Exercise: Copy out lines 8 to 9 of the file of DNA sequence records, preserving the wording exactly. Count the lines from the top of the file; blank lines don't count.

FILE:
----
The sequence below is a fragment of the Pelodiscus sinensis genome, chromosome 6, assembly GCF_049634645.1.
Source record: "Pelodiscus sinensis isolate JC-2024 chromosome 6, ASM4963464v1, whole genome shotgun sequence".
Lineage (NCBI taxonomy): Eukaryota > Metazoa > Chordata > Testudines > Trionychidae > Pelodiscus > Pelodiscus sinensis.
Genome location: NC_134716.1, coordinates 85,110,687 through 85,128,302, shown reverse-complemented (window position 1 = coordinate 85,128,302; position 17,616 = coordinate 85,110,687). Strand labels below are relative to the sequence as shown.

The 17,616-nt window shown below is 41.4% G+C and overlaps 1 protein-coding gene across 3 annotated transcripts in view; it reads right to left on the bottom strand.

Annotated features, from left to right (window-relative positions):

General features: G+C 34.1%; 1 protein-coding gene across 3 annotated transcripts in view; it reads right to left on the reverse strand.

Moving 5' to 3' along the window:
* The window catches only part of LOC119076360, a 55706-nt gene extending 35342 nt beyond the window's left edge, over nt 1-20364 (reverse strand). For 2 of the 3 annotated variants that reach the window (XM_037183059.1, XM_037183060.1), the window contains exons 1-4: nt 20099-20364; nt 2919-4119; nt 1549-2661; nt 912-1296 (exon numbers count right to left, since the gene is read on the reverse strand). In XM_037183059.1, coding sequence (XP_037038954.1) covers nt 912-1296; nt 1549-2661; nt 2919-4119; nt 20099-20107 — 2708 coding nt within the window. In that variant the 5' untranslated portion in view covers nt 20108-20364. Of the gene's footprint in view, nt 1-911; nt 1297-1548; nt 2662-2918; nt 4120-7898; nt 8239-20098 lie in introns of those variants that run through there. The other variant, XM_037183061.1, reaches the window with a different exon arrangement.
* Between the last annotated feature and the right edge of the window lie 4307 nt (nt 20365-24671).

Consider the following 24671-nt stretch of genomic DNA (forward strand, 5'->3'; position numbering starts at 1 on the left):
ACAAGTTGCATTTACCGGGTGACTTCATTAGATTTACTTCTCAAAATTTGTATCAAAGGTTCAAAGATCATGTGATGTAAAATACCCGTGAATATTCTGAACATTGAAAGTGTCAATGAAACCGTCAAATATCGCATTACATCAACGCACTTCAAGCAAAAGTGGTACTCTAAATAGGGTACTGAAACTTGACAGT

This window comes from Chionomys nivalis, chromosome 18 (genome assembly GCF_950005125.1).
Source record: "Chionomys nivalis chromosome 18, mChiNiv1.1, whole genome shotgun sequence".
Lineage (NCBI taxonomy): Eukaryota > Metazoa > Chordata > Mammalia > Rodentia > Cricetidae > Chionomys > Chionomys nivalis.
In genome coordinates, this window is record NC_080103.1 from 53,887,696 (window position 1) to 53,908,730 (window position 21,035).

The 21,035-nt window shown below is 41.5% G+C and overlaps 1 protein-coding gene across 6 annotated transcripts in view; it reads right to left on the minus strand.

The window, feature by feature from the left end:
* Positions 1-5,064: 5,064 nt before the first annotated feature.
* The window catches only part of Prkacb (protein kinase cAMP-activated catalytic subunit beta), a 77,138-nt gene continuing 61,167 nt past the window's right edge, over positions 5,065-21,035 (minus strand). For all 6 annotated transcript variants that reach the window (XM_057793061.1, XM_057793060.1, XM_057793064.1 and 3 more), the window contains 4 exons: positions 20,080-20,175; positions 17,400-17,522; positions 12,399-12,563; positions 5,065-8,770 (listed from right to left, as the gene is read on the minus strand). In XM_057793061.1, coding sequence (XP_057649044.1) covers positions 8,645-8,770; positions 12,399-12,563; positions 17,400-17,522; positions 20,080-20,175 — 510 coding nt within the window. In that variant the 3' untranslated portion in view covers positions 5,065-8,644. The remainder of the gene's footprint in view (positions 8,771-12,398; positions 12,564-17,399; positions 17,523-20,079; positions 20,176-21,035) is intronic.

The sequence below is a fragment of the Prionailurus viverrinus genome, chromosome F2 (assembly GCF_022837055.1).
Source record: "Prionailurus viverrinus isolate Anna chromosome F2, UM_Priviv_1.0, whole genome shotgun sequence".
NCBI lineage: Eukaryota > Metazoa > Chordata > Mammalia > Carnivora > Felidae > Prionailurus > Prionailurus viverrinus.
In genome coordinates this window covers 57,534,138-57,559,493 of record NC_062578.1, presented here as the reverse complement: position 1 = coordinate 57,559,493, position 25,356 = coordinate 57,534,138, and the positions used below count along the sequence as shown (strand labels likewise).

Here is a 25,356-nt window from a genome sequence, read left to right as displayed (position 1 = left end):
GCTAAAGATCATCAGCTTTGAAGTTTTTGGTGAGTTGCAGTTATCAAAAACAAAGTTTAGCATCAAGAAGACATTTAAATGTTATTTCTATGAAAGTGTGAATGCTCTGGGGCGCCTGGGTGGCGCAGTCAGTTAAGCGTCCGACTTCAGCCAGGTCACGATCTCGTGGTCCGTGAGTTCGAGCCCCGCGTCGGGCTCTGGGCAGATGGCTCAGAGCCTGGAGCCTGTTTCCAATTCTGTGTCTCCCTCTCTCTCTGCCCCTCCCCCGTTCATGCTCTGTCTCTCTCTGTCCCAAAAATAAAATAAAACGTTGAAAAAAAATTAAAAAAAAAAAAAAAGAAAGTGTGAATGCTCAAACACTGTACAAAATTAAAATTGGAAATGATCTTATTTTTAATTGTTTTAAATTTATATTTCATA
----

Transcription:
Moving 5' to 3' along the window:
* The window catches only part of LOC119076360, a 55706-nt gene extending 35342 nt beyond the window's left edge, over nt 1-20364 (reverse strand). For 2 of the 3 annotated variants that reach the window (XM_037183059.1, XM_037183060.1), the window contains exons 1-4: nt 20099-20364; nt 2919-4119; nt 1549-2661; nt 912-1296 (exon numbers count right to left, since the gene is read on the reverse strand). In XM_037183059.1, coding sequence (XP_037038954.1) covers nt 912-1296; nt 1549-2661; nt 2919-4119; nt 20099-20107 — 2708 coding nt within the window. In that variant the 5' untranslated portion in view covers nt 20108-20364. Of the gene's footprint in view, nt 1-911; nt 1297-1548; nt 2662-2918; nt 4120-7898; nt 8239-20098 lie in introns of those variants that run through there. The other variant, XM_037183061.1, reaches the window with a different exon arrangement.